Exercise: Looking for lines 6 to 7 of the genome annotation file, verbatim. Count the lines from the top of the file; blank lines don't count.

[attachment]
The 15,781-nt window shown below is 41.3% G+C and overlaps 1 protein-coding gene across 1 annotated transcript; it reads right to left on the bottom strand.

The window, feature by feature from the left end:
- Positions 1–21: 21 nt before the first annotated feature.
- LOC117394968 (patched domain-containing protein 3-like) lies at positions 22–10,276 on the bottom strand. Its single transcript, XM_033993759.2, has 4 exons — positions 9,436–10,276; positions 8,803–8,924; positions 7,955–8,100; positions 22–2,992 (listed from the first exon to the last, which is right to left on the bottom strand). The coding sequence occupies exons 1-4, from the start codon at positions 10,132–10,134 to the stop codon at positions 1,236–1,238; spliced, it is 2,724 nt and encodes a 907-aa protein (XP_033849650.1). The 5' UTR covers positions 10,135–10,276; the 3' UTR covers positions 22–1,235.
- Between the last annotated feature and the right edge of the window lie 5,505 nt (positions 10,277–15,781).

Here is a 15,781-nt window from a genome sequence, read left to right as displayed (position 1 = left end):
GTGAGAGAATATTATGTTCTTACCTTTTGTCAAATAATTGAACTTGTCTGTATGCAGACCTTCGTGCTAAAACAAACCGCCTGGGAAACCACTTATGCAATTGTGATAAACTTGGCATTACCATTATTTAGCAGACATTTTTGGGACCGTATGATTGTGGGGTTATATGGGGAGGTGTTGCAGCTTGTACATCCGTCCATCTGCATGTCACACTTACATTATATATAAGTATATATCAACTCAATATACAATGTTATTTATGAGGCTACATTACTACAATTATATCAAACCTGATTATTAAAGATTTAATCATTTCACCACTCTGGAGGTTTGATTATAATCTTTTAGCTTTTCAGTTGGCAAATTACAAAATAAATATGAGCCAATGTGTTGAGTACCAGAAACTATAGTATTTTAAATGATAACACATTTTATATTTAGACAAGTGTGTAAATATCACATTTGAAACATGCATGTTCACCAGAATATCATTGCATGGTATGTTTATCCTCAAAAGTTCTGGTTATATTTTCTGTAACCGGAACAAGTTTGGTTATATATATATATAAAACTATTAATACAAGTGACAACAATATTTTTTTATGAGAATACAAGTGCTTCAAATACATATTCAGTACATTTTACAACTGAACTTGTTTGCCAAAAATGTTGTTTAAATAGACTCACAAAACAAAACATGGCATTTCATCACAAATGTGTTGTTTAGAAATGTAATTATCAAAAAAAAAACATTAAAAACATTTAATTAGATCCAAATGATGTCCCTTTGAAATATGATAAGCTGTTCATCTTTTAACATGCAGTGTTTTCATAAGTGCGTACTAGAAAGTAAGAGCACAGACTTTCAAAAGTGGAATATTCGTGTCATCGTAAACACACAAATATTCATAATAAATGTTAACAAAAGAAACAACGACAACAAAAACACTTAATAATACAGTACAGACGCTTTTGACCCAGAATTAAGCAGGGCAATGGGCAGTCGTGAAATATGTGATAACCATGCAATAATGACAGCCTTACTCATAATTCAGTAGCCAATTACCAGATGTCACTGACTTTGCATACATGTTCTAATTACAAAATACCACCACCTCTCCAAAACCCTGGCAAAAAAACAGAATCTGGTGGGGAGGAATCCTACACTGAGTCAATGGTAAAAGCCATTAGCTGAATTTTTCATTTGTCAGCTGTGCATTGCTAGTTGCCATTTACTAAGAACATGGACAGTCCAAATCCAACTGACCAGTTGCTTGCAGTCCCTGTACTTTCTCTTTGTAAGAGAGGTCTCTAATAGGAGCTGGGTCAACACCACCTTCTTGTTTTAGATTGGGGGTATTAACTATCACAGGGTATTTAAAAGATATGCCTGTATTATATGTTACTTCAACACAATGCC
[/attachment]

Here is a 15,781-nt window from a genome sequence, read left to right as displayed (position 1 = left end):
GTGAGAGAATATTATGTTCTTACCTTTTGTCAAATAATTGAACTTGTCTGTATGCAGACCTTCGTGCTAAAACAAACCGCCTGGGAAACCACTTATGCAATTGTGATAAACTTGGCATTACCATTATTTAGCAGACATTTTTGGGACCGTATGATTGTGGGGTTATATGGGGAGGTGTTGCAGCTTGTACATCCGTCCATCTGCATGTCACACTTACATTATATATAAGTATATATCAACTCAATATACAATGTTATTTATGAGGCTACATTACTACAATTATATCAAACCTGATTATTAAAGATTTAATCATTTCACCACTCTGGAGGTTTGATTATAATCTTTTAGCTTTTCAGTTGGCAAATTACAAAATAAATATGAGCCAATGTGTTGAGTACCAGAAACTATAGTATTTTAAATGATAACACATTTTATATTTAGACAAGTGTGTAAATATCACATTTGAAACATGCATGTTCACCAGAATATCATTGCATGGTATGTTTATCCTCAAAAGTTCTGGTTATATTTTCTGTAACCGGAACAAGTTTGGTTATATATATATATAAAACTATTAATACAAGTGACAACAATATTTTTTTATGAGAATACAAGTGCTTCAAATACATATTCAGTACATTTTACAACTGAACTTGTTTGCCAAAAATGTTGTTTAAATAGACTCACAAAACAAAACATGGCATTTCATCACAAATGTGTTGTTTAGAAATGTAATTATCAAAAAAAAAACATTAAAAACATTTAATTAGATCCAAATGATGTCCCTTTGAAATATGATAAGCTGTTCATCTTTTAACATGCAGTGTTTTCATAAGTGCGTACTAGAAAGTAAGAGCACAGACTTTCAAAAGTGGAATATTCGTGTCATCGTAAACACACAAATATTCATAATAAATGTTAACAAAAGAAACAACGACAACAAAAACACTTAATAATACAGTACAGACGCTTTTGACCCAGAATTAAGCAGGGCAATGGGCAGTCGTGAAATATGTGATAACCATGCAATAATGACAGCCTTACTCATAATTCAGTAGCCAATTACCAGATGTCACTGACTTTGCATACATGTTCTAATTACAAAATACCACCACCTCTCCAAAACCCTGGCAAAAAAACAGAATCTGGTGGGGAGGAATCCTACACTGAGTCAATGGTAAAAGCCATTAGCTGAATTTTTCATTTGTCAGCTGTGCATTGCTAGTTGCCATTTACTAAGAACATGGACAGTCCAAATCCAACTGACCAGTTGCTTGCAGTCCCTGTACTTTCTCTTTGTAAGAGAGGTCTCTAATAGGAGCTGGGTCAACACCACCTTCTTGTTTTAGATTGGGGGTATTAACTATCACAGGGTATTTAAAAGATATGCCTGTATTATATGTTACTTCAACACAATGCC